The Specialist Firms

Many of them started with the M2M market and have evolved to the IoT in a gradual way, without losing its essence, at least before being bought (We miss you, Machina Research, it's not the same since you were acquired by Gartner).

Companies of few employees like ABI Research, Berg Insight, Beecham Research, Harbor Research, VDC Research . Usually have a mix of senior and junior analysts and specialize in some technologies or industries. Their market reports forecast provide the basis for many business plans and an excellent source to get an updated list of the main vendors and market share of specific topics.

There are many other specialist firms with focus on technology (, Wearables, Cloud, Platforms, ,..) , or industry (Smart Home, Industrial Internet, Security,…) but out of the scope of this post.

Other firms are aggregators of content specialist that deliver excellent pictures and infographics to be share in social networks.

Recommendation - With the entry of the Powerful their survival has been put at risk. They must grow, change the business model (not just subscription-based) and specialize if they want to continue to bring value to their customers. They are not at risk of being bought because their owners / partners do not want to be swallowed up by the bureaucracy of the Mighty Ones.

The Lone Star’s Firms

I include in this category freelances or companies with less than 10 employees like IoT Analytics, MachNation, Compass Intelligence. Some of them maybe were fired or they resigned to work in the Prestigious and Mighty Analysts' Firms or they split from a specialist firm. After agreed departure have decided to continue their work, now without the machinery and support of their past employers.

Although in principle they try to sell their work to their former customers and use their reputation to get new ones, either by clause of their termination contract or by inaccessibility as a freelance, they should look for startups or niches where still there is not competence.

Their knowledge about specific domains of IoT, the local market and the use at least at the beginning of the assets of their old companies, makes their criteria and their work are appreciated.

Over time if they have not managed to specialize they will disappear, but if they take advantage of the hype and offer a few valuable services can earn a reputation that will work well for their survival (acquisition).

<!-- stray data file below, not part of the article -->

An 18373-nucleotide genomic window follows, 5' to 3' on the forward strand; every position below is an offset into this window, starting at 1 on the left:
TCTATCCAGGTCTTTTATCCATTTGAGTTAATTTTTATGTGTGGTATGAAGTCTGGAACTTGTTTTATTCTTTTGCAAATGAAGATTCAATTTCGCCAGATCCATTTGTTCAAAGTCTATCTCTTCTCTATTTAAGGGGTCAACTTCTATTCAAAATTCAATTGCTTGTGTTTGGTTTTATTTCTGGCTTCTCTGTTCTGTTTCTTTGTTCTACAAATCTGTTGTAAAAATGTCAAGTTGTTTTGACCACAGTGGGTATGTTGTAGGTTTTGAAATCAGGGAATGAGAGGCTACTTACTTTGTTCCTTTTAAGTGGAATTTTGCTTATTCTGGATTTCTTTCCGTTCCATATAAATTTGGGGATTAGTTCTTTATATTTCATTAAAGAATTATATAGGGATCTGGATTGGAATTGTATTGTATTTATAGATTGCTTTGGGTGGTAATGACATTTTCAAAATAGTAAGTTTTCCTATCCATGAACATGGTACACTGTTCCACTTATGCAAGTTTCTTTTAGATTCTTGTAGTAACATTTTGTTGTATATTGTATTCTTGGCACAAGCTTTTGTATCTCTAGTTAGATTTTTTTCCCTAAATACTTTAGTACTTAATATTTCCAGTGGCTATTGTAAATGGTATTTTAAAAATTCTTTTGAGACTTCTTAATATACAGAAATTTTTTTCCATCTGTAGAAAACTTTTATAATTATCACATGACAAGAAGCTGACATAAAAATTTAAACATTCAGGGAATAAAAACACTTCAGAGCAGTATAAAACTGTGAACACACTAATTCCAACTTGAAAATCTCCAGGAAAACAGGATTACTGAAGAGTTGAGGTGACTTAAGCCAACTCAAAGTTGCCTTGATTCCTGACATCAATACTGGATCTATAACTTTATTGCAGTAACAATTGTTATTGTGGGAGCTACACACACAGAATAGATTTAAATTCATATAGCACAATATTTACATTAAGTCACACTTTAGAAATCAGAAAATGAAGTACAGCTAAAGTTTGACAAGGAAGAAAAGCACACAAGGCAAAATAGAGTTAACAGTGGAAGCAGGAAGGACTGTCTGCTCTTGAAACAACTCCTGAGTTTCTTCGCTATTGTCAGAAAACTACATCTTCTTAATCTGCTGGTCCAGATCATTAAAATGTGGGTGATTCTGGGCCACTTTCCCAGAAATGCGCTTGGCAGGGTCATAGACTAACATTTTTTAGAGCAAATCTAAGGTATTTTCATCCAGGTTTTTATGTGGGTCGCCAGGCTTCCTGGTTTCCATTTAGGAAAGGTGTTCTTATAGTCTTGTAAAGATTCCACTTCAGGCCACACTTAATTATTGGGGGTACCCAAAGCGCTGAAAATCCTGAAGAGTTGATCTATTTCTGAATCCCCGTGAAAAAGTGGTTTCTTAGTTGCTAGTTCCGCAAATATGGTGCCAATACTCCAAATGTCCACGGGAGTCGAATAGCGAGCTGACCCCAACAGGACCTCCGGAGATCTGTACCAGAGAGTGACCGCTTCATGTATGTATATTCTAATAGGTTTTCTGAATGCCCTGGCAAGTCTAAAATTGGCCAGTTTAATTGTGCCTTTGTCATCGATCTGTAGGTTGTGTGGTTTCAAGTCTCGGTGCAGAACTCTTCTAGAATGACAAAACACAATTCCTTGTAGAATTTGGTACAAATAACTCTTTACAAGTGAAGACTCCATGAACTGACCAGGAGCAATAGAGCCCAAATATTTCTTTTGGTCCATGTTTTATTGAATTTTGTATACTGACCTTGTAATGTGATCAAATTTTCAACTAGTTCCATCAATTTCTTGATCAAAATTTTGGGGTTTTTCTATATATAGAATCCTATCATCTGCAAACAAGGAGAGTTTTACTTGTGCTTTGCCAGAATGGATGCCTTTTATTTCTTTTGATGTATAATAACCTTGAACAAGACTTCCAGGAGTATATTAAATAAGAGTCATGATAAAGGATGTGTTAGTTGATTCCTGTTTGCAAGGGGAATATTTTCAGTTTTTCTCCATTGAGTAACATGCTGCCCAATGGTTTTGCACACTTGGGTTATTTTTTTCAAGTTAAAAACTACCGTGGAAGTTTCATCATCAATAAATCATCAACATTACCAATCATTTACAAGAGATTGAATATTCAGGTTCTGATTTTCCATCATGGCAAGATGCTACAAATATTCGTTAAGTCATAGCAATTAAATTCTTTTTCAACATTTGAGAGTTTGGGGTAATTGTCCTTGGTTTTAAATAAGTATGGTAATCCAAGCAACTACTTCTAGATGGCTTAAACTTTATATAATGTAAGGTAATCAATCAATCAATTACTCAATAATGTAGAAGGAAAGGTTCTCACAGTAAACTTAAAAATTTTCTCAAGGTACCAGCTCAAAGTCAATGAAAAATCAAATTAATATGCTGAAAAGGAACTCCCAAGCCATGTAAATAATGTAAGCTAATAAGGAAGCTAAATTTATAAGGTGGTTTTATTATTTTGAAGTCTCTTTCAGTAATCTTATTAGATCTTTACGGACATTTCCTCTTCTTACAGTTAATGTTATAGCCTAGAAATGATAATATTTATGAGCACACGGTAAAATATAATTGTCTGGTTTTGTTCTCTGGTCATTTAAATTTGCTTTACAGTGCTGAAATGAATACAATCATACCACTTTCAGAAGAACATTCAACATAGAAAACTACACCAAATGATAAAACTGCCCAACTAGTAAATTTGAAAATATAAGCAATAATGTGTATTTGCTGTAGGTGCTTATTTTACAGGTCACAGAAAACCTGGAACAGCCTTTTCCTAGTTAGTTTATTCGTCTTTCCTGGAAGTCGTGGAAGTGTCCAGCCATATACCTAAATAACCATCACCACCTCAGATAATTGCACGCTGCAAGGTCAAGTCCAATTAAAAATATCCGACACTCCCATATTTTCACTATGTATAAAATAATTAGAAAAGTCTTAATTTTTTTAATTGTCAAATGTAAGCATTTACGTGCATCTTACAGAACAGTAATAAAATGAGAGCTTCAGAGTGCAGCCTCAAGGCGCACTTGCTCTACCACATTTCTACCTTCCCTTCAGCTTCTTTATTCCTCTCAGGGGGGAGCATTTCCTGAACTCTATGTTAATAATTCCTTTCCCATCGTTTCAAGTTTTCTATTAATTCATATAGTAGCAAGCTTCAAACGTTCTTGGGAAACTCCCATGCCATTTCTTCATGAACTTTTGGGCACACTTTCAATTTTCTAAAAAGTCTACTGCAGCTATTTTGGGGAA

Their participation as speakers or event moderators and their free publications allow them to sell small projects, customized reports and hire junior analyst to escalate and maybe be acquired.

Recommendation - The good ones will stay, the bad ones will disappear quickly. By not having access to large clients, their recommendations are realistic and valuable because will be based on their work with small companies that are closest to the earth and see the today market and not the day after tomorrow. It is an excellent way to know the reality of the current IoT market.

Key Takeaway:

It is very likely that many analysts will be replaced by Robots in a few years. Estimates, forecasts and predictions will be made by Machine Learning algorithms. But, until that day comes, we will see their pictures and infographics published and shared in social networks and internet media influencing our decisions.

Both powerful analyst firms, as well as specialist firms with their recommendations, predictions, company/products rankings are ideal for their clients. They are a low- marketing channel with great resonance and value. However, not all of us can afford to buy its expensive reports, nor to hire senior analyst,

Lone Starts are using social networks to claim and resonate. Not sure how long they can compete. They are in some way democratizing the analysis of IoT. Their influence will grow in the coming years but they run the risk of being acquired or disappear if not resist the move of their analyst.

One thing is for sure, for this market to continue influence, all of them must provide shareable knowledge, value and a high degree of neutrality.